One week after Ethiopian Prime Minister Abiy Ahmed visited Kenya on a two-day state visit, Nairobi and Mogadishu have taken their long-running squabbles into a crisis.
Ethiopia has outsized influence in Mogadishu and helped diffuse similar tensions in 2019 but the country is currently trapped in an internal conflict in the Tigray region and a spat with the Egyptians over the Grand Renaissance dam.
Now, ahead of an early general election next year, President Mohamed Farmajo of Somalia feels that Kenya wants to influence his country’s politics through its sway over Jubaland regional government- President Ahmed Madobe and latest invitation of Muse Bihi of Somaliland, a breakaway state.
Presidents Uhuru Kenyatta hosted the Somaliland President and agreed to set up a consulate in Hargeisa by the first quarter of 2021, joining Ethiopia and Djibouti, which have diplomatic outposts in the Somaliland capital.
Kenya also announced direct Kenya Airways flights to Hargeisa angering Mogadishu which has responded by cutting diplomatic ties with Kenya for “constantly interfering with Somalia’s internal affairs and violating Somalia’s sovereignty”.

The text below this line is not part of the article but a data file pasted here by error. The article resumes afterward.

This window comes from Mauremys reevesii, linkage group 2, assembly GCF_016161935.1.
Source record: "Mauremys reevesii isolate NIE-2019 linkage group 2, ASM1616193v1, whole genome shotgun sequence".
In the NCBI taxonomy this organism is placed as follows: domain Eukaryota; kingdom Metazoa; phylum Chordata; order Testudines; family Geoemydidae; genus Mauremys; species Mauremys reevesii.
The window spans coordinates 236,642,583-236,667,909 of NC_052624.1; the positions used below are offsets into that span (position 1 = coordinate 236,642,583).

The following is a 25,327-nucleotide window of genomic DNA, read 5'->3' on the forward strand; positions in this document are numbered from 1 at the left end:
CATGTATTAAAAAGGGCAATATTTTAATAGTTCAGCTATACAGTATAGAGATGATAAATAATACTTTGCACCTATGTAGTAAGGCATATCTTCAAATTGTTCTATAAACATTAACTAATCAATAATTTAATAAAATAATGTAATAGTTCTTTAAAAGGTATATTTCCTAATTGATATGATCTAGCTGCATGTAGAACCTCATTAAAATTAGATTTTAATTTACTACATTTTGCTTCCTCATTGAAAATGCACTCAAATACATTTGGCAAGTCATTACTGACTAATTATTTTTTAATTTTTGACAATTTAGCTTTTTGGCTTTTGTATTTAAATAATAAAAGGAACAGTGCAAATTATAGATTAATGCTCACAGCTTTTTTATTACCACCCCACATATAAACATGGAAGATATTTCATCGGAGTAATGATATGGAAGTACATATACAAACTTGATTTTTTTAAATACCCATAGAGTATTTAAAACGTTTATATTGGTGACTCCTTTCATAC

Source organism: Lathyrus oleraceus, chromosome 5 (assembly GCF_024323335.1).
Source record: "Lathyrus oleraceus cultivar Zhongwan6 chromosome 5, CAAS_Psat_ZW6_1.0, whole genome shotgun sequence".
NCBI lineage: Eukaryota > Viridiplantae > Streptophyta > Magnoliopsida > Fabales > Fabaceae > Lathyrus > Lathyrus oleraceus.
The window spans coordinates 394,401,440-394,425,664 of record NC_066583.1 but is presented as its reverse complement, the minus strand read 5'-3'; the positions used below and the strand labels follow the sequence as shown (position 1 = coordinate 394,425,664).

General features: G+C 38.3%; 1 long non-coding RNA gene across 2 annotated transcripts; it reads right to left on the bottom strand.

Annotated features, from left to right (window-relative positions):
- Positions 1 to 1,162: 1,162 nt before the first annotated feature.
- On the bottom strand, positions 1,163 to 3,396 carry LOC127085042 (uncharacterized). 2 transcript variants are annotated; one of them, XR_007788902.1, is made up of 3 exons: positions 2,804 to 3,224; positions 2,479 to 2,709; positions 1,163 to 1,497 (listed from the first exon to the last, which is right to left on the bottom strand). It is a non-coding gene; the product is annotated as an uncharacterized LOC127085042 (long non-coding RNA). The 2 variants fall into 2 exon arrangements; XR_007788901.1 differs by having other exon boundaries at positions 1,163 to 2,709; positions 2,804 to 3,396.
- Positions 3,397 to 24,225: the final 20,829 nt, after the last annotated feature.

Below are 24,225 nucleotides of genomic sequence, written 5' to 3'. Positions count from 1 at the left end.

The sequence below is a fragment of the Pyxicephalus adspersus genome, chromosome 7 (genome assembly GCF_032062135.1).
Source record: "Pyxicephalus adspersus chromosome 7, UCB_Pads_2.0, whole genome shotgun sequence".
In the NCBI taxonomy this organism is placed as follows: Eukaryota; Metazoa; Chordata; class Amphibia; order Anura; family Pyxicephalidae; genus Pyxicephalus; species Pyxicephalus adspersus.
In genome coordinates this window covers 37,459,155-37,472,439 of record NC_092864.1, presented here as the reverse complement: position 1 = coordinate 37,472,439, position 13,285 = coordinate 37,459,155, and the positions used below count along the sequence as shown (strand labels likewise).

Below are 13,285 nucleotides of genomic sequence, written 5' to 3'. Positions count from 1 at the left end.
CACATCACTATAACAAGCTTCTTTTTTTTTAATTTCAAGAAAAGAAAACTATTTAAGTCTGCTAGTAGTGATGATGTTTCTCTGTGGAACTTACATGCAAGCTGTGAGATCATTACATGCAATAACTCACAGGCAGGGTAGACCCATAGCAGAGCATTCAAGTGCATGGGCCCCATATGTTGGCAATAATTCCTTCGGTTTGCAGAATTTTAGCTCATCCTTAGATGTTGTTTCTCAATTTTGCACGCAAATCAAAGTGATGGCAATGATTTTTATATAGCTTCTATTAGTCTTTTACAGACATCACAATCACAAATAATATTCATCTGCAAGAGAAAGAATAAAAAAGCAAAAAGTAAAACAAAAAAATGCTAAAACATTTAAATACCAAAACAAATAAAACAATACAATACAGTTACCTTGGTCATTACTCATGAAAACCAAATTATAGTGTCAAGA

Kenyan diplomats in Mogadishu will have seven days to leave the country just a week after Mogadishu expelled the Kenyan ambassador to Somalia, Lucas Tumbo, and recalled their ambassador Mohamud Ahmed Tarzan, following a similar complaint of interference.
Somalia submitted a complaint to regional bloc, the Intergovernmental Authority on Development (IGAD) and deployed troops on Mandera, its common border with Kenya.
Kenya wants a friendly administration in Mogadishu to secure its interest over a maritime border row which is already before the International Court of Justice.
The impact on the latest spat has already started hitting the countries whose citizens are tied at the hip with historical and cultural ties that span the region.
Mandera residents are reported to have started moving away from the border for safety while Miraa growers now contend that the latest spat will lock them out of the Sh16 million a day Somalia market.
Nairobi also hosts a huge population of Somali refugees, businesses and professionals who have made Kenya their home following the decades of instability in the country.
They account for a huge chunk of Kenya’s dollar remittances and vibrant business in Nairobi and across the country.